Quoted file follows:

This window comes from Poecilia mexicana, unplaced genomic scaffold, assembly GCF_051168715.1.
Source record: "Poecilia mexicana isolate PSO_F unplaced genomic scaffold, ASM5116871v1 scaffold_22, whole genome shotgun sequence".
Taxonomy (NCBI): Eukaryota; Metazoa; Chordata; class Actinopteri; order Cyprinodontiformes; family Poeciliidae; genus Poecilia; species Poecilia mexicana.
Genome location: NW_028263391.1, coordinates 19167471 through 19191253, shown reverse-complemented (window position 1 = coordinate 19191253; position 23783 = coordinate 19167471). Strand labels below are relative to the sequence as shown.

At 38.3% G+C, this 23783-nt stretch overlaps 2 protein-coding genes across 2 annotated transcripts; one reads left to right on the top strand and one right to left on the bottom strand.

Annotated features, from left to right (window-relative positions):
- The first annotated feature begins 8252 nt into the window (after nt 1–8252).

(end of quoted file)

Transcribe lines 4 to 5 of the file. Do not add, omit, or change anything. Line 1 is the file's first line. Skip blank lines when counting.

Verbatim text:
Genome location: NW_028263391.1, coordinates 19167471 through 19191253, shown reverse-complemented (window position 1 = coordinate 19191253; position 23783 = coordinate 19167471). Strand labels below are relative to the sequence as shown.

At 38.3% G+C, this 23783-nt stretch overlaps 2 protein-coding genes across 2 annotated transcripts; one reads left to right on the top strand and one right to left on the bottom strand.